Replacing concrete piers of iconic American bridge
Delicate” isn’t typically the first word that comes to mind when you think about demolition. At its heart, the word evokes dynamite, debris, clouds of smoke, and wrecking balls, at a minimum. But when it comes to demolishing and replacing concrete piers on an 82-year-old bridge that carries more than 64,000 vehicles into and out of New York City every day, everything about the process is, in fact, delicate.
The Henry Hudson Bridge, predicted to be named a registered historical landmark, is a critical lifeline of access that connects the northern end of Manhattan to the Bronx, and its concrete base supports are showing signs of its revered and nostalgic history. To that end, the New York Metropolitan Transportation Authority and its contractor, Tutor Perini, have begun the painstaking process of chiseling away the 82-year-old concrete, one skewback and pedestal at a time, and replacing or repairing each one over the course of nearly 19 months.
This is not your typical demolition, but it is an important one that requires great precision, considering that the bridge will remain open during the entire project. There is no room for error and every detail is critical, including the selection of construction equipment. And, as is often the case, access to the project is priority number one.
DEALING WITH SLOPE
Figuring in the roughly 50 percent grade, and the fact that this work is being done alongside a large tributary of the Hudson River, not just any machine could provide the access needed to begin the refacing of the important skewbacks—concrete bases of the bridge that support a majority of its weight. Unlike the pillars, which are being completely replaced, the skewbacks will have approximately 12 inches of concrete chiseled away from every face and then replaced with new material. Getting to each one—four in all—is no easy feat.
“It’s rare, but there are times in construction projects when there truly is a unique product that is the best-and-only in its class,” says Edgar Vidal, general superintendent for Tutor Perini.
“We were facing a significant slope down to the river, and another manufacturer’s machine had already failed the test. In a second attempt, our rental supplier had acquired for us the JLG 400SC crawler boom. The machine descended the slope, which at the time was mud and rock, with little effort and took its place at the water’s edge, allowing us to move forward with the demolition project. This machine was destined for this type of work.”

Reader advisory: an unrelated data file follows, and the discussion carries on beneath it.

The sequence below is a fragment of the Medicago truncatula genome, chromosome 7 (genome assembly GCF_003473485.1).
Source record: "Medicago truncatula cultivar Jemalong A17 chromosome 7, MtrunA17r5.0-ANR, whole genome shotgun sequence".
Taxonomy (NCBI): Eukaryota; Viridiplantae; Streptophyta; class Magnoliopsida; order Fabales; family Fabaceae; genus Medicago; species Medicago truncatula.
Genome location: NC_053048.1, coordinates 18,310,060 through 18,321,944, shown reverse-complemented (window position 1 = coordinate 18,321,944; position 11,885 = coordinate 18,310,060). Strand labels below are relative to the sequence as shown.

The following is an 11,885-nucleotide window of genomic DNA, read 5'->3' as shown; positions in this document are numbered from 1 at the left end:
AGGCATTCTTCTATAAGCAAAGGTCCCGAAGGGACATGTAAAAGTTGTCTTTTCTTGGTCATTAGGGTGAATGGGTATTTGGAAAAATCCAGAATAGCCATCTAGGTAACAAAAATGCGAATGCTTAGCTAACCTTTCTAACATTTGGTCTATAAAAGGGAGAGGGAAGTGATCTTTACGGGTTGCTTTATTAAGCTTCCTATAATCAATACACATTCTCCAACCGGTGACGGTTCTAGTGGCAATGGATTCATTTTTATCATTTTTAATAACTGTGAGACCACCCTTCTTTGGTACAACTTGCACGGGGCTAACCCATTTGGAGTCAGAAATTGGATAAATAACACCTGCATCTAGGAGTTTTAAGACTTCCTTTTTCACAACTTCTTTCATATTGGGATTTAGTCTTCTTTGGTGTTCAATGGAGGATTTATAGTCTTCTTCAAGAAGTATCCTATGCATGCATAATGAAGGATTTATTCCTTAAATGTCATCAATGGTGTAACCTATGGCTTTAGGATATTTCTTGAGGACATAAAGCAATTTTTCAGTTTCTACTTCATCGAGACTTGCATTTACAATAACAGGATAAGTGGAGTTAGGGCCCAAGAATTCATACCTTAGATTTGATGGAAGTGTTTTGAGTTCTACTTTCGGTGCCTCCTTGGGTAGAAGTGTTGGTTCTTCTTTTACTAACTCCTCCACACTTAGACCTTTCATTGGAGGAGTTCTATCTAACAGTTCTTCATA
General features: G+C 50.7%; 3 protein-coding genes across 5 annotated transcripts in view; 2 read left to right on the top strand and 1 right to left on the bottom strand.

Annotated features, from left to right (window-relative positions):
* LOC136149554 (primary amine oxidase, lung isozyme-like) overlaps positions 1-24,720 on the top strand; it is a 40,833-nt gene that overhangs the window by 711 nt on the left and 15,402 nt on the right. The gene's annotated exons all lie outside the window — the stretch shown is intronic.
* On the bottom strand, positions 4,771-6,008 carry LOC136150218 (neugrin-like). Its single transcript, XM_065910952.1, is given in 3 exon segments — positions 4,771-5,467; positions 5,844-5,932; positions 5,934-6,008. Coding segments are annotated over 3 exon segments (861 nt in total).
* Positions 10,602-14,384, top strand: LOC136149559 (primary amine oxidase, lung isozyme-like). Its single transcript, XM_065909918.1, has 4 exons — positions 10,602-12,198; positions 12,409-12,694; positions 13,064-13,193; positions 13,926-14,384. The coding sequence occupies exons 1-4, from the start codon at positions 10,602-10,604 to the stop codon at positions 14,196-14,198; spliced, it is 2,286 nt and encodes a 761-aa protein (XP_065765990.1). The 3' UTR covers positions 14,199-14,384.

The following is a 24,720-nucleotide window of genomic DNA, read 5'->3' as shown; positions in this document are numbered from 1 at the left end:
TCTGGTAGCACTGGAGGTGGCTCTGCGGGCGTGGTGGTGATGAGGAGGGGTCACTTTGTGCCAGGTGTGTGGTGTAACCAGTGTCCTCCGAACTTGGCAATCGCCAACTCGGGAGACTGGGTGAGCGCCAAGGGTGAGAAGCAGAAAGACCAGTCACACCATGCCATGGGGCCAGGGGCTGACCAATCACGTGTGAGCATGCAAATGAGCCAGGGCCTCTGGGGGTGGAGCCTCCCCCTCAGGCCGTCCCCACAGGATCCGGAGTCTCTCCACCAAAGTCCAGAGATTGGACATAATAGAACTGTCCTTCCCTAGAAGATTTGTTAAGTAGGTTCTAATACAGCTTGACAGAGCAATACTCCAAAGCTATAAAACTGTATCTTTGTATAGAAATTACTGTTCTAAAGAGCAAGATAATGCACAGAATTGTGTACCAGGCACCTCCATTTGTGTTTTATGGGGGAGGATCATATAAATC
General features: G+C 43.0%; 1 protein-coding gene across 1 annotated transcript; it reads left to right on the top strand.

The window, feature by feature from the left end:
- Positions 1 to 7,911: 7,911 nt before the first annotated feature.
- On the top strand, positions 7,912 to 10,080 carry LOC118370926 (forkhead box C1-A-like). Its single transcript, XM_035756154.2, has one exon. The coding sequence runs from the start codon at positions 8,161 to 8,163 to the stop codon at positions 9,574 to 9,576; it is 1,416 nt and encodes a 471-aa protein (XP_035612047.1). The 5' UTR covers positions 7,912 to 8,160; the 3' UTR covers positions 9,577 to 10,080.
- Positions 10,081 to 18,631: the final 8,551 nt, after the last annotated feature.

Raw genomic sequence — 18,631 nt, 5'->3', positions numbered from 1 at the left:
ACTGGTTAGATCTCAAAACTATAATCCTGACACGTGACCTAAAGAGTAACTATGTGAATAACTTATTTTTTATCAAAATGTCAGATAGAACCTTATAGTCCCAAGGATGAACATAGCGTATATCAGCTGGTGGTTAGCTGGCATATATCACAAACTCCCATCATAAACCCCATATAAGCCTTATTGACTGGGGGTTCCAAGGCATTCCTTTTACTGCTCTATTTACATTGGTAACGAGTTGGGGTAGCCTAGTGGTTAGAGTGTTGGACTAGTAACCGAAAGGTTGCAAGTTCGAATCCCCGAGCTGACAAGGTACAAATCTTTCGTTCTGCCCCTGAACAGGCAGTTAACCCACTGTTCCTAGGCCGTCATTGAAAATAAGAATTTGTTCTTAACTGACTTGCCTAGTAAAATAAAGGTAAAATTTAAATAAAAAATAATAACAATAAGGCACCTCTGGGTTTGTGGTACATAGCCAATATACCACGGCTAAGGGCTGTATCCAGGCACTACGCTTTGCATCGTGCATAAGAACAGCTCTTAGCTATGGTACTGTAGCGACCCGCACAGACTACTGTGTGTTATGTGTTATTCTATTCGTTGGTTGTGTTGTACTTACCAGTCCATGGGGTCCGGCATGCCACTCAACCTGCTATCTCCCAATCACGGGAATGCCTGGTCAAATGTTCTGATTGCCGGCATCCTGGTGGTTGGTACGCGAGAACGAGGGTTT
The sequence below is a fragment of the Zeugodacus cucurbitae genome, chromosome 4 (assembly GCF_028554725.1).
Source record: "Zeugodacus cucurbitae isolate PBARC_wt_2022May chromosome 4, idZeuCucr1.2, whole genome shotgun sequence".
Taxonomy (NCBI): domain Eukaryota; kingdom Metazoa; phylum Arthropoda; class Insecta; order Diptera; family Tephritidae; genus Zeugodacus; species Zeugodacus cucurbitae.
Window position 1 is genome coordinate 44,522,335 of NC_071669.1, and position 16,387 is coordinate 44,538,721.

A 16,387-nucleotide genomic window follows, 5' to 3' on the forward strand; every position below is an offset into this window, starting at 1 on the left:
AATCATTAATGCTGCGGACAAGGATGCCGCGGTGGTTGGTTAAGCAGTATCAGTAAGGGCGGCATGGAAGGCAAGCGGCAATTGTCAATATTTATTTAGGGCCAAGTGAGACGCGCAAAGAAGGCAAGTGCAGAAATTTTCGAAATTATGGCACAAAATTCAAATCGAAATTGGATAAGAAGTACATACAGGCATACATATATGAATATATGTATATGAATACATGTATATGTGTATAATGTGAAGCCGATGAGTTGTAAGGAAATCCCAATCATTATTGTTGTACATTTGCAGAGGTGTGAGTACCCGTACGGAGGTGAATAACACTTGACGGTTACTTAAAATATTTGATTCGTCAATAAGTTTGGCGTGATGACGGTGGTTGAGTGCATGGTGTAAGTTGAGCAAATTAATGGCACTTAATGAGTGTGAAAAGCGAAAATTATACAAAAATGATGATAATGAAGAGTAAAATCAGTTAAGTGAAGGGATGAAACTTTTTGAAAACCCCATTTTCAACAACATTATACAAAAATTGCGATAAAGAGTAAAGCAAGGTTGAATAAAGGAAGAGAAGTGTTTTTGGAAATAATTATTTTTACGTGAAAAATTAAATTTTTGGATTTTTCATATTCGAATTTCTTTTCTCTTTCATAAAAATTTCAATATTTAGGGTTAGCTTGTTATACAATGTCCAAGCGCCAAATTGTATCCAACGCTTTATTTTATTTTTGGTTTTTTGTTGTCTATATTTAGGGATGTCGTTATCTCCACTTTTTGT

USING THE RIGHT MACHINE
Since the start of the project, three additional 400SC models have been added to the worksite, allowing the project to remain on schedule. The four machines, the newest boom lifts in JLG’s lineup, are the first of their kind working in the U.S.
“These machines are my savior,” adds Vidal. “Without the 400SC, we would be significantly delayed and would have been forced to bring equipment in on barges, which is expensive and potentially dangerous with the swift current, not to mention the environmental hurdles we would have faced.”
The 400SC lift features tracks instead of conventional wheels for use on various terrain. It boasts high flotation thanks to surface pressure being evenly distributed across the length of the tracks, making it ideal for use on muddy or soft ground. Its compact design allows it to access challenging worksites where space is very limited.
“The tracks provide operators with the ability to work in areas where traditional booms cannot due to ground conditions, including snow and mud,” says Brandon Tucker, senior director of engineering for JLG. “The Hudson River Bridge project is exactly the type of environment that our engineers envisioned when they designed this machine, and the customer feedback is reassuring.”
While the Henry Hudson Bridge has already made its mark on history, it is inspiring to know that the JLG 400SC crawler boom is playing a pivotal part in extending the lifecycle of this important transportation artery in America’s most populated city. After all, access is everything
For more information
For more information about the JLG 400SC crawler boom and other JLG equipment, visit www.jlg.com.
Modern Contractor Solutions, September 2019
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